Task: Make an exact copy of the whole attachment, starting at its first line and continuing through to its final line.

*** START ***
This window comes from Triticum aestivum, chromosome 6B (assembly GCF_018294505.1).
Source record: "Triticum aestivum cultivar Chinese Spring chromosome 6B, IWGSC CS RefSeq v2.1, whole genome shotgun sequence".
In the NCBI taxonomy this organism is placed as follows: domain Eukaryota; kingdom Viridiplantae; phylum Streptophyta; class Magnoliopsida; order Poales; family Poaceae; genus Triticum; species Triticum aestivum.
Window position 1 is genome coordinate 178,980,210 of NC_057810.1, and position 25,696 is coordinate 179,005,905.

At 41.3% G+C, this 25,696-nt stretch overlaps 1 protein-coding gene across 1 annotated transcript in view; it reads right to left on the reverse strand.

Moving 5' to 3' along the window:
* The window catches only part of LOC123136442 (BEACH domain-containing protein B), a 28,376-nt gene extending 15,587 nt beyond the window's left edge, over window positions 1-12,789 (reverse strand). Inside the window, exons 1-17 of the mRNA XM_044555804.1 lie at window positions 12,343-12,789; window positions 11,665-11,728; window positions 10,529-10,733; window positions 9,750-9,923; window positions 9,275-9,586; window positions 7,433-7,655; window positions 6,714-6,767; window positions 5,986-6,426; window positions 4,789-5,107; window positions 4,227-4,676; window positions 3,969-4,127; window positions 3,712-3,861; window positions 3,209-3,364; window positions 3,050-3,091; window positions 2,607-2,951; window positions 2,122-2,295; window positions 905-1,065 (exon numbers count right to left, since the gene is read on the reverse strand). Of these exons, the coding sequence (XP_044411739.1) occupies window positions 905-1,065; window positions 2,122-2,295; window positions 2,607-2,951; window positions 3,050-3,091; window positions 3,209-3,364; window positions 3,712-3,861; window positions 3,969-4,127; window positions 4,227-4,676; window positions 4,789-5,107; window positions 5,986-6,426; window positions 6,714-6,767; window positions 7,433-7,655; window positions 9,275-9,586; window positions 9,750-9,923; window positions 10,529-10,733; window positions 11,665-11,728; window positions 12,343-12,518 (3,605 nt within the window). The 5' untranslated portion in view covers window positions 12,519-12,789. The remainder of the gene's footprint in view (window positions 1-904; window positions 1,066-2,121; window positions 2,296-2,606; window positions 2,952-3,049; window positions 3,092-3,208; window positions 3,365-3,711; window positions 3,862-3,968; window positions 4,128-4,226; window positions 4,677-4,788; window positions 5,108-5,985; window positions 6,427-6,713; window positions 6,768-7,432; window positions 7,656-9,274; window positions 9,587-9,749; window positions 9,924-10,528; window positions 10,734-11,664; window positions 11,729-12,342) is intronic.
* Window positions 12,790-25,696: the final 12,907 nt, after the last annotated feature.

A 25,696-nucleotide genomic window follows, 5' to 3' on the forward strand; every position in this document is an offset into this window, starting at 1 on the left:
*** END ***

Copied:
This window comes from Triticum aestivum, chromosome 6B (assembly GCF_018294505.1).
Source record: "Triticum aestivum cultivar Chinese Spring chromosome 6B, IWGSC CS RefSeq v2.1, whole genome shotgun sequence".
In the NCBI taxonomy this organism is placed as follows: domain Eukaryota; kingdom Viridiplantae; phylum Streptophyta; class Magnoliopsida; order Poales; family Poaceae; genus Triticum; species Triticum aestivum.
Window position 1 is genome coordinate 178,980,210 of NC_057810.1, and position 25,696 is coordinate 179,005,905.

At 41.3% G+C, this 25,696-nt stretch overlaps 1 protein-coding gene across 1 annotated transcript in view; it reads right to left on the reverse strand.

Moving 5' to 3' along the window:
* The window catches only part of LOC123136442 (BEACH domain-containing protein B), a 28,376-nt gene extending 15,587 nt beyond the window's left edge, over window positions 1-12,789 (reverse strand). Inside the window, exons 1-17 of the mRNA XM_044555804.1 lie at window positions 12,343-12,789; window positions 11,665-11,728; window positions 10,529-10,733; window positions 9,750-9,923; window positions 9,275-9,586; window positions 7,433-7,655; window positions 6,714-6,767; window positions 5,986-6,426; window positions 4,789-5,107; window positions 4,227-4,676; window positions 3,969-4,127; window positions 3,712-3,861; window positions 3,209-3,364; window positions 3,050-3,091; window positions 2,607-2,951; window positions 2,122-2,295; window positions 905-1,065 (exon numbers count right to left, since the gene is read on the reverse strand). Of these exons, the coding sequence (XP_044411739.1) occupies window positions 905-1,065; window positions 2,122-2,295; window positions 2,607-2,951; window positions 3,050-3,091; window positions 3,209-3,364; window positions 3,712-3,861; window positions 3,969-4,127; window positions 4,227-4,676; window positions 4,789-5,107; window positions 5,986-6,426; window positions 6,714-6,767; window positions 7,433-7,655; window positions 9,275-9,586; window positions 9,750-9,923; window positions 10,529-10,733; window positions 11,665-11,728; window positions 12,343-12,518 (3,605 nt within the window). The 5' untranslated portion in view covers window positions 12,519-12,789. The remainder of the gene's footprint in view (window positions 1-904; window positions 1,066-2,121; window positions 2,296-2,606; window positions 2,952-3,049; window positions 3,092-3,208; window positions 3,365-3,711; window positions 3,862-3,968; window positions 4,128-4,226; window positions 4,677-4,788; window positions 5,108-5,985; window positions 6,427-6,713; window positions 6,768-7,432; window positions 7,656-9,274; window positions 9,587-9,749; window positions 9,924-10,528; window positions 10,734-11,664; window positions 11,729-12,342) is intronic.
* Window positions 12,790-25,696: the final 12,907 nt, after the last annotated feature.

A 25,696-nucleotide genomic window follows, 5' to 3' on the forward strand; every position in this document is an offset into this window, starting at 1 on the left: